63pp., paperback, Reprint, Cape Town, (2002) 2004
Terrestrial Things was awarded the 2003 Herman Charles Bosman Award for English Literature.
"There is still lyric poetry after Auschwitz, and on the cusp of a new century, facing backwards to the barbarism of South Africa's recent apartheid past while eyeing the ongoing catastrophe of the AIDS epidemic, Ingrid de Kok's flawless lines and un-illusioned observation suggest that without such stubborn hope the terrible beauty of tragic events is lost and we are left with meaningless, inexplicable calamity. The process of singing as well as the poet's struggle with words, meaning and rhythm is the hope. It is not an externally oriented hope for the future so much as an internally oriented hope that we can continue to assert human values, no matter how marked the age is and has been by inhumanity ...With de Kok's compassion and powers of evocation it becomes a complex and careful reassertion that despite all the evidence of terrestrial things there is not only the Boethian consolation that if we could see all, all might seem good, but also the consolation that poetry such as this which bears such telling witness to inhumanity is itself hope in action, its aesthetic precision itself a kind of activism." Simon Lewis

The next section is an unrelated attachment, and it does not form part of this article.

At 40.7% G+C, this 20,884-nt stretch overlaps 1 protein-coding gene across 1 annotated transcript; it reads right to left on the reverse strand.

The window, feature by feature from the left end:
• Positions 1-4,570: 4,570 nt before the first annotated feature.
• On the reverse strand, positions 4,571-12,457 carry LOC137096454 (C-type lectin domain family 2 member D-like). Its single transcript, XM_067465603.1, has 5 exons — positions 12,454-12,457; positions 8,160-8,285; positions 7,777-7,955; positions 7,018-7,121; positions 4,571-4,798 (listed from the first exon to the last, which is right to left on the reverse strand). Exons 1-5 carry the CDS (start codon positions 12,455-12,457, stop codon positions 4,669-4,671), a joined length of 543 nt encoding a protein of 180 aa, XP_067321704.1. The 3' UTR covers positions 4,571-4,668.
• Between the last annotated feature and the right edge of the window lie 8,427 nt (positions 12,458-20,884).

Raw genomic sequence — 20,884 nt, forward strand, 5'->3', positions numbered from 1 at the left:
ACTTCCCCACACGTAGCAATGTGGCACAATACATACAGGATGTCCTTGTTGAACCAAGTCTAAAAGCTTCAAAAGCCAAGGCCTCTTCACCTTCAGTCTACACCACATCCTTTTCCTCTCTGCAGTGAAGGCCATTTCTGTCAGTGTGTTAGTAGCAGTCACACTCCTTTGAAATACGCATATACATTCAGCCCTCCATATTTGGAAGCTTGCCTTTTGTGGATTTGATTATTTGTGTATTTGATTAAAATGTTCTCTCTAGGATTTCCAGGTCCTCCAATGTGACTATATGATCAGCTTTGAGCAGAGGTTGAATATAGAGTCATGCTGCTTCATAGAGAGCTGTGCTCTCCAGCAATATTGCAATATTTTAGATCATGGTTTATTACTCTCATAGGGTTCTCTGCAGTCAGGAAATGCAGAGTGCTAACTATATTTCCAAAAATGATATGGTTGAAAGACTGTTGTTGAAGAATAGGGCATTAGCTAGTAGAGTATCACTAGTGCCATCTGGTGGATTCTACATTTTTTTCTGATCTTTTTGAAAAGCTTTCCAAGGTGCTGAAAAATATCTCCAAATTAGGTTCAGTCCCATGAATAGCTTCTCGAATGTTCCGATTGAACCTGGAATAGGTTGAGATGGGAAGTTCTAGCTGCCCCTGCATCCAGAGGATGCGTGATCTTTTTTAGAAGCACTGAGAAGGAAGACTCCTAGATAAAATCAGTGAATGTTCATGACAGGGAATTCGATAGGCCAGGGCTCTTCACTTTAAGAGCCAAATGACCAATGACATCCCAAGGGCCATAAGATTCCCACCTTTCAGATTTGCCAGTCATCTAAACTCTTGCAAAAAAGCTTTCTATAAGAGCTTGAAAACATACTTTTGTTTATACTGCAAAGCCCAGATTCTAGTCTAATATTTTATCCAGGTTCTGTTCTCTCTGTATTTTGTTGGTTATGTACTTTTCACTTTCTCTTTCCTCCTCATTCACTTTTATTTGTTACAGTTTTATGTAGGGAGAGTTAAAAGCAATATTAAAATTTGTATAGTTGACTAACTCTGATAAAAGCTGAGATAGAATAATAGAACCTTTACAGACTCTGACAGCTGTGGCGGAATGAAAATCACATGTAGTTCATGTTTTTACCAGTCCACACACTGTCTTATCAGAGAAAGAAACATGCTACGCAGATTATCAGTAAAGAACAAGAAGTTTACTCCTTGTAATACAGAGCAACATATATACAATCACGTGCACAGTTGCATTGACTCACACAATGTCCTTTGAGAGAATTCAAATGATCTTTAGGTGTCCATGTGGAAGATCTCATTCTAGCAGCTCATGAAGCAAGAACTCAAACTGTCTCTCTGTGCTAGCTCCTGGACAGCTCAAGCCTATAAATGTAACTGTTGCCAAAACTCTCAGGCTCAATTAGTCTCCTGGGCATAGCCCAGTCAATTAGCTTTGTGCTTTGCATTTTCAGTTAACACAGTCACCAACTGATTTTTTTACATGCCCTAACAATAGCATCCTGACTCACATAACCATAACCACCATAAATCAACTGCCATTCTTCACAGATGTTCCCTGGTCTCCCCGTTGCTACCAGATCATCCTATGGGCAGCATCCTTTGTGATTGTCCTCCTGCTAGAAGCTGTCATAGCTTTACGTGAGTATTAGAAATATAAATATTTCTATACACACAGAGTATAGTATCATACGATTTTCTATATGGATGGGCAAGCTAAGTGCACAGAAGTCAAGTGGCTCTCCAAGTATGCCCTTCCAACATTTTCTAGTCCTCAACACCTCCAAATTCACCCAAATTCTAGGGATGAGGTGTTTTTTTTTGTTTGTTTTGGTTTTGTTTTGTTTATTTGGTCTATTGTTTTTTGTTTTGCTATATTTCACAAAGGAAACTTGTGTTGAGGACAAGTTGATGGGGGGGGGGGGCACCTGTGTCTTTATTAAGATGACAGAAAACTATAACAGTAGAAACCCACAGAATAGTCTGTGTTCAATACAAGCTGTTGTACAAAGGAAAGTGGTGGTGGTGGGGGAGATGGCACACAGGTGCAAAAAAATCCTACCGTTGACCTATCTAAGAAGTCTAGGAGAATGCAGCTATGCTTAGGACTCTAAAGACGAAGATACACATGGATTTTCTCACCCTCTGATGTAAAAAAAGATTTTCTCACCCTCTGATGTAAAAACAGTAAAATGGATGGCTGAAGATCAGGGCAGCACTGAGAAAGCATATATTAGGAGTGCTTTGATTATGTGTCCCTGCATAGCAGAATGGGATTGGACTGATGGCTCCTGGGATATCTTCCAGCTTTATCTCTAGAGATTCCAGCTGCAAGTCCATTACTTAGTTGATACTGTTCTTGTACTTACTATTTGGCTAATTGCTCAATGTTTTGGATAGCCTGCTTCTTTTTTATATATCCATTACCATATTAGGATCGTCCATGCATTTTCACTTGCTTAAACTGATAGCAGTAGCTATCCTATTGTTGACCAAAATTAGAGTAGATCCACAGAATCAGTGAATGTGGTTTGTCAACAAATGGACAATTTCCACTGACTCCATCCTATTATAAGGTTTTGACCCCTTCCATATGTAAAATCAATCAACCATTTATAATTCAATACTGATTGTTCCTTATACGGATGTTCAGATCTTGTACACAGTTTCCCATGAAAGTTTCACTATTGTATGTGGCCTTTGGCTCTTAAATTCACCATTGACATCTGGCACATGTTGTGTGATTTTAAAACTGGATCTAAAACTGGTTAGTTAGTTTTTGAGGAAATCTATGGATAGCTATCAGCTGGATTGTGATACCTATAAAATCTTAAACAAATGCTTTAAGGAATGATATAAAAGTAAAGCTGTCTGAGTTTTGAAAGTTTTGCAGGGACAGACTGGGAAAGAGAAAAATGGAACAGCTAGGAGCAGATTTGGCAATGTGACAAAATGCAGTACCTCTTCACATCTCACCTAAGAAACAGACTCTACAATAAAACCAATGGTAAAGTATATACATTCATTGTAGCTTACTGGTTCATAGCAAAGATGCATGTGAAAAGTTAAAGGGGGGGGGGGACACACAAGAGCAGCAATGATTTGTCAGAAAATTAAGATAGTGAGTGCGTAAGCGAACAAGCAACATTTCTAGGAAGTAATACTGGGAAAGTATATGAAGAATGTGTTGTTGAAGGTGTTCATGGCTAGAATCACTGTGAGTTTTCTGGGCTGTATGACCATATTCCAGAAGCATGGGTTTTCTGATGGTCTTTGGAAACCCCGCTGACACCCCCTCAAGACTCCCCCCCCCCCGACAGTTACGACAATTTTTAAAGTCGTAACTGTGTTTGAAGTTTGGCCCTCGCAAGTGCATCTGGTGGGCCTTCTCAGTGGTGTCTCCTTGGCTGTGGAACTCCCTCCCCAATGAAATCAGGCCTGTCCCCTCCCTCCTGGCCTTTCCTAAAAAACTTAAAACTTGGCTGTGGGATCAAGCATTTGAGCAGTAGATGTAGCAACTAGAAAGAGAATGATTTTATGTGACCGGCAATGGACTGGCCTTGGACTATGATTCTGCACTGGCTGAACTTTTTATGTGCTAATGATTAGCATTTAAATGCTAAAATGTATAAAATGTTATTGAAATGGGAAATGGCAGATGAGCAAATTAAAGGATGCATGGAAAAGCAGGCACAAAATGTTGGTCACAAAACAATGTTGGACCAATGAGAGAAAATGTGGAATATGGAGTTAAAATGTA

Ingrid de Kok was born in 1951 in Stilfontein, a gold mining town in what was then the Western Transvaal. She is the author of the poetry collections Familiar Ground, Seasonal Fires, new and selected poems, Transfer and Other Signs. Now retired, she worked at the Centre for Extra-Mural Studies at the University of Cape Town.